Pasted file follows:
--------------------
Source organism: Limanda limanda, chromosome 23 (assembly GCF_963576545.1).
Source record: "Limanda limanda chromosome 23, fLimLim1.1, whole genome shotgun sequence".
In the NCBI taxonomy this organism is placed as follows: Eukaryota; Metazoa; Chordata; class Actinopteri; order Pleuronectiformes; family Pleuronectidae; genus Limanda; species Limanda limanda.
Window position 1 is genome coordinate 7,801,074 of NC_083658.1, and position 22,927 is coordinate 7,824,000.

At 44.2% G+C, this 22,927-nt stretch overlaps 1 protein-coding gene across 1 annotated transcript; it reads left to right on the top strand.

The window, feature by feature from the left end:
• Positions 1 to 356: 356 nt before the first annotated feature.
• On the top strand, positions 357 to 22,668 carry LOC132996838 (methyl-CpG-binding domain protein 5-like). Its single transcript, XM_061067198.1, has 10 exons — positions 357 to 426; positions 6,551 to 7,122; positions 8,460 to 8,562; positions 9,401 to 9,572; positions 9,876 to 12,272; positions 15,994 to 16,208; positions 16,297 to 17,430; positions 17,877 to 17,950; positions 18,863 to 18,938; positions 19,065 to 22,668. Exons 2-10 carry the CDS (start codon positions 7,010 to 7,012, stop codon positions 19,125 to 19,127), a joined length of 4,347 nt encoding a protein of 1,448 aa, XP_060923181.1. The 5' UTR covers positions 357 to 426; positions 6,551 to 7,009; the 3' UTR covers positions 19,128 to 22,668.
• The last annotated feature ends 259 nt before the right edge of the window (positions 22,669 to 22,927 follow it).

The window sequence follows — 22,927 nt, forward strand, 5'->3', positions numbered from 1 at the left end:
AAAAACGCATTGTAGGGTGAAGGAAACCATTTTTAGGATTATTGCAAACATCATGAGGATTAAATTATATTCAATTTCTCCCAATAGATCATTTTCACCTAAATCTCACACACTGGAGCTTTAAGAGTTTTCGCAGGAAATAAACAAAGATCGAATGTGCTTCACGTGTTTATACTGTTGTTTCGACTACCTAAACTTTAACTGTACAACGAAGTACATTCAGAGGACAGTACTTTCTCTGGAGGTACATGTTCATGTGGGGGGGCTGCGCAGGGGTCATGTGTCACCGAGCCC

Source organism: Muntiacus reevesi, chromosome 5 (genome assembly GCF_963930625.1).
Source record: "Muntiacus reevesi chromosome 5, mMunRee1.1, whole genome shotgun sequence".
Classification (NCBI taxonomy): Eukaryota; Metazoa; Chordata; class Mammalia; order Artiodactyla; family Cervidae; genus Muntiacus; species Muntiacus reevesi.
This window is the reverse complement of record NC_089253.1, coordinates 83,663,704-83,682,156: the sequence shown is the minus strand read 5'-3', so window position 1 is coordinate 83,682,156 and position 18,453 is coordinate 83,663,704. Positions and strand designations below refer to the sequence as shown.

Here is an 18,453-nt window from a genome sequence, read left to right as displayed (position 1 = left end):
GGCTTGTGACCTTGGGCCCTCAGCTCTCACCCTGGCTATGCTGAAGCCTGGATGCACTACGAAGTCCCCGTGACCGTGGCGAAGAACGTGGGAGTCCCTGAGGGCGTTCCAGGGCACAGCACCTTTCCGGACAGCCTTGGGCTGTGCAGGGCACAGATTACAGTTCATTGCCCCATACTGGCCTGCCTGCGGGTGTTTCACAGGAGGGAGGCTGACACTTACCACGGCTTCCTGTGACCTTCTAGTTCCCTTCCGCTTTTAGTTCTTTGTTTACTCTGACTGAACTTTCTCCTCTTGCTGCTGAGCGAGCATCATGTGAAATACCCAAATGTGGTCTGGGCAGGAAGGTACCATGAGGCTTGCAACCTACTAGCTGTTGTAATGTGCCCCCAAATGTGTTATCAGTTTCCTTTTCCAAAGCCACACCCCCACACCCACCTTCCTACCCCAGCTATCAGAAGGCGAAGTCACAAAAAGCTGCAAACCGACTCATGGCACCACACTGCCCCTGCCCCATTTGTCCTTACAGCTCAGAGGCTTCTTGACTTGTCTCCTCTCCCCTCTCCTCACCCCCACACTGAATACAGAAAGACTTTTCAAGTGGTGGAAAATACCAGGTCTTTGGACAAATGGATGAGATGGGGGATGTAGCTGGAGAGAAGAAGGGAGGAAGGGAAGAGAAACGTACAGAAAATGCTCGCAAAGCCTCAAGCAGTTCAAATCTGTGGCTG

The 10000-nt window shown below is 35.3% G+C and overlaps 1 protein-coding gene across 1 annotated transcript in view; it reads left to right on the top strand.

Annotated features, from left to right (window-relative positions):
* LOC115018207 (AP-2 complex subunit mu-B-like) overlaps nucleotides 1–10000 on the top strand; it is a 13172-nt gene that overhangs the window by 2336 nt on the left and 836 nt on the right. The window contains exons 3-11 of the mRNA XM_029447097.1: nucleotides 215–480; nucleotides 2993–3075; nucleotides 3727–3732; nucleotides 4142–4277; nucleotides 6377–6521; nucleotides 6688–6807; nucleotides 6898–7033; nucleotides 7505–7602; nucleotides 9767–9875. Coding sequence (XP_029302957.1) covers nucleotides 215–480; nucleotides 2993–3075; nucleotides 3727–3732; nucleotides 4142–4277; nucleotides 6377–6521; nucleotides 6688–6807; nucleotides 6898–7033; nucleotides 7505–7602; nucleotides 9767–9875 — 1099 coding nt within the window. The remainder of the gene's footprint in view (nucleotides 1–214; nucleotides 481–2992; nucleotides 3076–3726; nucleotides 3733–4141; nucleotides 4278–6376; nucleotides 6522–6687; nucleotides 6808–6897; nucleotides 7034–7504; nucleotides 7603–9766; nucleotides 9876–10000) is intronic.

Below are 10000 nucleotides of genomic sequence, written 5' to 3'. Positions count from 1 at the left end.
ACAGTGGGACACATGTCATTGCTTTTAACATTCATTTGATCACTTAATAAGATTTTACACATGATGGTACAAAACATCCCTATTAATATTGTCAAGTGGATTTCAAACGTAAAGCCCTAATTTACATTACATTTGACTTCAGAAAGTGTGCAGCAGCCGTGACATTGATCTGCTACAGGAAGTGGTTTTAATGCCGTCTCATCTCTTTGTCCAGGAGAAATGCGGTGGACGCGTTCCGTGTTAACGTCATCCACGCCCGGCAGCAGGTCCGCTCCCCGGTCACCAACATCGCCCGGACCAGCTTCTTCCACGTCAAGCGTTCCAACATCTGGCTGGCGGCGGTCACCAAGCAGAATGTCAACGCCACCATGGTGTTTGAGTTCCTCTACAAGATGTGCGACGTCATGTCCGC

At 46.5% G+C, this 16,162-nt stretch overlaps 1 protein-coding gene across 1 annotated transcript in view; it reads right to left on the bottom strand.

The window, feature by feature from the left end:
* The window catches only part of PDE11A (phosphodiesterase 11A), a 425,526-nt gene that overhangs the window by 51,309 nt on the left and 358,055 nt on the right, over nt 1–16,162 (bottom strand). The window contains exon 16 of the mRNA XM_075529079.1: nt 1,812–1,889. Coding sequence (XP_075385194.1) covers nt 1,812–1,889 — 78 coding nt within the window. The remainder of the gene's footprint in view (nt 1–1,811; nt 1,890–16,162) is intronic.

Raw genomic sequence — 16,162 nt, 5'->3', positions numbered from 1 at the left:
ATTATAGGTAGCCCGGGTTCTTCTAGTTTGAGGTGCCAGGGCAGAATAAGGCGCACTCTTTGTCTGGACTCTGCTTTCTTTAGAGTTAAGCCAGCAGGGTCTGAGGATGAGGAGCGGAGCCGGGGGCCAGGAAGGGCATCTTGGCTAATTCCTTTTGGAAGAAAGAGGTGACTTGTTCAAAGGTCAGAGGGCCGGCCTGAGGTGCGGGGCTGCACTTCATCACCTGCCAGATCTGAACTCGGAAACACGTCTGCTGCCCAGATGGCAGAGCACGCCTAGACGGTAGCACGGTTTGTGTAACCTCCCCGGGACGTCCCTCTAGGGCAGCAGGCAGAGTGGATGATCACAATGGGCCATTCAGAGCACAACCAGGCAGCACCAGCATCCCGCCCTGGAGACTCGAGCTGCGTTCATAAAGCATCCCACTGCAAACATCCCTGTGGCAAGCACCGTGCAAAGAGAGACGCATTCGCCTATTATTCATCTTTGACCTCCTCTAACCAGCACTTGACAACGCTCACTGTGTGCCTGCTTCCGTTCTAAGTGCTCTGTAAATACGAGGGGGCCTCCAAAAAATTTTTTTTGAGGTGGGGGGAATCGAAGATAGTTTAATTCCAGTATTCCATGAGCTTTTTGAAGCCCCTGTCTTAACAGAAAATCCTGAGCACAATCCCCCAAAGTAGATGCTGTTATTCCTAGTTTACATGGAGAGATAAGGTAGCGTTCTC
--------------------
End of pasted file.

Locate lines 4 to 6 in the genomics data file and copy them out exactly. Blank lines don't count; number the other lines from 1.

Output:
Window position 1 is genome coordinate 7,801,074 of NC_083658.1, and position 22,927 is coordinate 7,824,000.

At 44.2% G+C, this 22,927-nt stretch overlaps 1 protein-coding gene across 1 annotated transcript; it reads left to right on the top strand.

The window, feature by feature from the left end: